Learn the basic information you need on broadband, including how it works and the options available to you.
Getting online has never been quicker or easier thanks to broadband, but understanding how it works and what options are available to you are key to finding the right deal.
Broadband is a fast, permanent internet connection. It's sometimes referred to as 'always on', meaning that once you've switched on your computer you're connected.
Most homes in the UK now access the internet through broadband - in 2013 dial-up had almost completely disappeared with less than 1% of housholds using it, according to the Office for National Statistics report on internet access.† In August 2013 BT turned off its dial-up service completely, due to the tiny number of people using it.
According to the same report, DSL (Digital Subsriber Line) broadband was used by 45% of homes, while fibre optic or cable broadband (see below) was how 42% of the population connected to the internet, following increased investment into fibre optic infrastructure. It's accepted that most homes now choose to use their broadband wirelessly.
Some of the reasons why broadband has displaced dial-up include:
There are five main types of broadband connection available: ADSL, cable, fibre optic, satellite and mobile.
You can read about wireless broadband, speed, bundles, security and much more in our broadband guides
ADSL (a type of DSL) broadband uses the existing telephone network. A phone socket filter, also known as a microfilter, converts the phone line into two separate signals, one for telephone and one for internet access.
This means that you can make and receive telephone calls while you're online. ADSL broadband is widely available in the UK, with coverage available to more than 99% of the population.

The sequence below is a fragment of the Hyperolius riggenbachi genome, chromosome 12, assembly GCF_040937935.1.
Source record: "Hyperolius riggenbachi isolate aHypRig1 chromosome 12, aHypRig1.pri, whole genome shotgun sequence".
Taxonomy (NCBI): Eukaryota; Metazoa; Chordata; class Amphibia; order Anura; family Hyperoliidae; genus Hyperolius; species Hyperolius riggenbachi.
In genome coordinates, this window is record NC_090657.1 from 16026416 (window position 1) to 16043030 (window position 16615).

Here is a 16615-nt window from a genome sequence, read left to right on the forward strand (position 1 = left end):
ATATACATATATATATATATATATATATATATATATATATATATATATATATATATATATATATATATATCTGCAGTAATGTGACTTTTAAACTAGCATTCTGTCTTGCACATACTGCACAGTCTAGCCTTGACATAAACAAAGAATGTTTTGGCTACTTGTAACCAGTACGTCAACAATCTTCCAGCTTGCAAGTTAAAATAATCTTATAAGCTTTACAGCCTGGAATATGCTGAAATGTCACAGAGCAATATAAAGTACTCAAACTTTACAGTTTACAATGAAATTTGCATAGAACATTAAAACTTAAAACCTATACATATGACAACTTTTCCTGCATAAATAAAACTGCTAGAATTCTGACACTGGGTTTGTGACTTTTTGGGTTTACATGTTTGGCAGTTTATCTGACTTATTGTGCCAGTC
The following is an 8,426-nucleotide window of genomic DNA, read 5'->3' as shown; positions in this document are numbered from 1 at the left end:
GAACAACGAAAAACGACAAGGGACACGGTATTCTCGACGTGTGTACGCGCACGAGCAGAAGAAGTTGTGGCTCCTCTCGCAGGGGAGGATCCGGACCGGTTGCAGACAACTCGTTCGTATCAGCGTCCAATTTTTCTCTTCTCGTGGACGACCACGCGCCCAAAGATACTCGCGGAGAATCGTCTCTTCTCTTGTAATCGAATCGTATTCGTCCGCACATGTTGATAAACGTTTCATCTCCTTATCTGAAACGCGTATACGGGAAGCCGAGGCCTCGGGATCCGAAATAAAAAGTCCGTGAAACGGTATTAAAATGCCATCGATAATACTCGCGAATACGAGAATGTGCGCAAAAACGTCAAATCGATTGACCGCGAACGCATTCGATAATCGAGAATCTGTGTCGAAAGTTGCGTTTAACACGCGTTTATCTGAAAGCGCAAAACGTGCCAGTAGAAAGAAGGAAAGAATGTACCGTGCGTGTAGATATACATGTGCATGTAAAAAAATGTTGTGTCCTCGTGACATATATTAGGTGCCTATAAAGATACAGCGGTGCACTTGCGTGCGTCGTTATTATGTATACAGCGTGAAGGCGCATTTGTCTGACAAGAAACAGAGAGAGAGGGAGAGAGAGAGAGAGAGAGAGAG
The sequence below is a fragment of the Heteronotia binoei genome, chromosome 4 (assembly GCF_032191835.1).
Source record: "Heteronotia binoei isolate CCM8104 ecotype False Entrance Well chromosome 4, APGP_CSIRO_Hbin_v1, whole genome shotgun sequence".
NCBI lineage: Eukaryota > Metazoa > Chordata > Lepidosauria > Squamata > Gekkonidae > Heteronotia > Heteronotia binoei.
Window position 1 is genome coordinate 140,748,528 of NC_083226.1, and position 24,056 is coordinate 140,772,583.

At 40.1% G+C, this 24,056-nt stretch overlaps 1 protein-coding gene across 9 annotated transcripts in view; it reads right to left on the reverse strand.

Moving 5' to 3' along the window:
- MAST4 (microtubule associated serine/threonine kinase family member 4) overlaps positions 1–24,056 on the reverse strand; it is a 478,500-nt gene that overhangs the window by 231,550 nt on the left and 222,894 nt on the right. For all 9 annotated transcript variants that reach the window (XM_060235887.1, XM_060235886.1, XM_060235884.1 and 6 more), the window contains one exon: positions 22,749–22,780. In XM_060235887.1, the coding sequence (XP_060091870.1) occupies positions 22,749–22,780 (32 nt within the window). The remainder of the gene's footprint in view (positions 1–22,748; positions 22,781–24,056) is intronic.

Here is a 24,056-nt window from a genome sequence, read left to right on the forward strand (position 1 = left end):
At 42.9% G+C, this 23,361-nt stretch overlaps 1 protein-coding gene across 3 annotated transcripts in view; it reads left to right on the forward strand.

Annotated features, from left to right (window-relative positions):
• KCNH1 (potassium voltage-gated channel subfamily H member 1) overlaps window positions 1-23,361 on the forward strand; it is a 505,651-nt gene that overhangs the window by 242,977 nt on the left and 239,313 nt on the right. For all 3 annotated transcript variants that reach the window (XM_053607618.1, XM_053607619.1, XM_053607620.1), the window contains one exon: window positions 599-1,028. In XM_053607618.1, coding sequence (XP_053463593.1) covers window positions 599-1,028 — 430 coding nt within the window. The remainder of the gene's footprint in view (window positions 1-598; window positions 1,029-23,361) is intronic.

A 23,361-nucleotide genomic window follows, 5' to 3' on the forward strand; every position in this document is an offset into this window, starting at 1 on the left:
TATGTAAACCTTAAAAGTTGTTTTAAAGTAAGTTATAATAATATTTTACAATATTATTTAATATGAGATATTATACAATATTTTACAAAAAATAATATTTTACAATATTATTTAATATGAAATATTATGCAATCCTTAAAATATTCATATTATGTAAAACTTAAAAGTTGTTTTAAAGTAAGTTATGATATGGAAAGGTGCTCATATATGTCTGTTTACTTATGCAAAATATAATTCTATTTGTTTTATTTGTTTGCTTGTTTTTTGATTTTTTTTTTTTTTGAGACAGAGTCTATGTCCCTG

Cable broadband transfers data using a system of fibre-optic cables laid underground. These also support cable television and landline telephone calls.
Fibre optic broadband delivers a connection through cables made up of thousands of fibres as thin as human hair. Such cables can provide consistent, superfast speeds, no matter how far you are from a telephone exchange.
Satellite broadband is an alternative to ADSL and cable broadband. It's predominantly used in rural areas where there's no ADSL or cable broadband service available.
The internet feed is beamed from a satellite to a dish installed at the subscriber's home. It can be expensive to set up and the signal can be affected by weather conditions.
Mobile broadband uses the mobile phone network to connect to the internet - but you don't need a mobile phone to use it. Instead, you use a data card or a USB dongle, which plugs into a USB port on your computer.
This option can be ideal for those who don't want a fixed landline and/or those who want access to broadband on the go - perhaps students, people travelling to business meetings, or journalists and others who regularly work at external locations.
When thinking about this option, consider the growth in free wi-fi networks. In some circumstances relying on such networks might suit your needs, but others may find the back-up of mobile broadband invaluable.
Mobile broadband availability in your area depends on network coverage and signal strength. If the aerials have not been upgraded to 3G (and now 4G in some cities) then speed and connectivity can suffer significantly.
Your choice of broadband connection will be partly decided by where you live and what’s available in your area. In addition, you should think about speed and cost, with faster connections likely to be more expensive.
The speed you need depends on how you use the internet and your level of usage. Once you've considered these factors, finding the right broadband package for you should be simple. You can read more about broadband speed and usage in our dedicated article.
The main attraction of bundled products tends to be their cost and convenience. Bundling telephone calls and digital TV in with your broadband service should prove cost effective when compared to sourcing each service separately.
This is because providers offer savings in the belief that those who bundle are more likely to stay loyal to them for longer. Bundling can also be convenient because it means that you should only deal with one company rather than several.
To decide whether bundles are right for you, consider:
When you compare broadband with Gocompare.com you'll be asked your postcode and given a choice of deals for your home, based on whether you want a bundled service and on the speed of internet connection.
Remember, the cheapest deal isn't necessarily the best, so assess your usage to determine what package is right for you.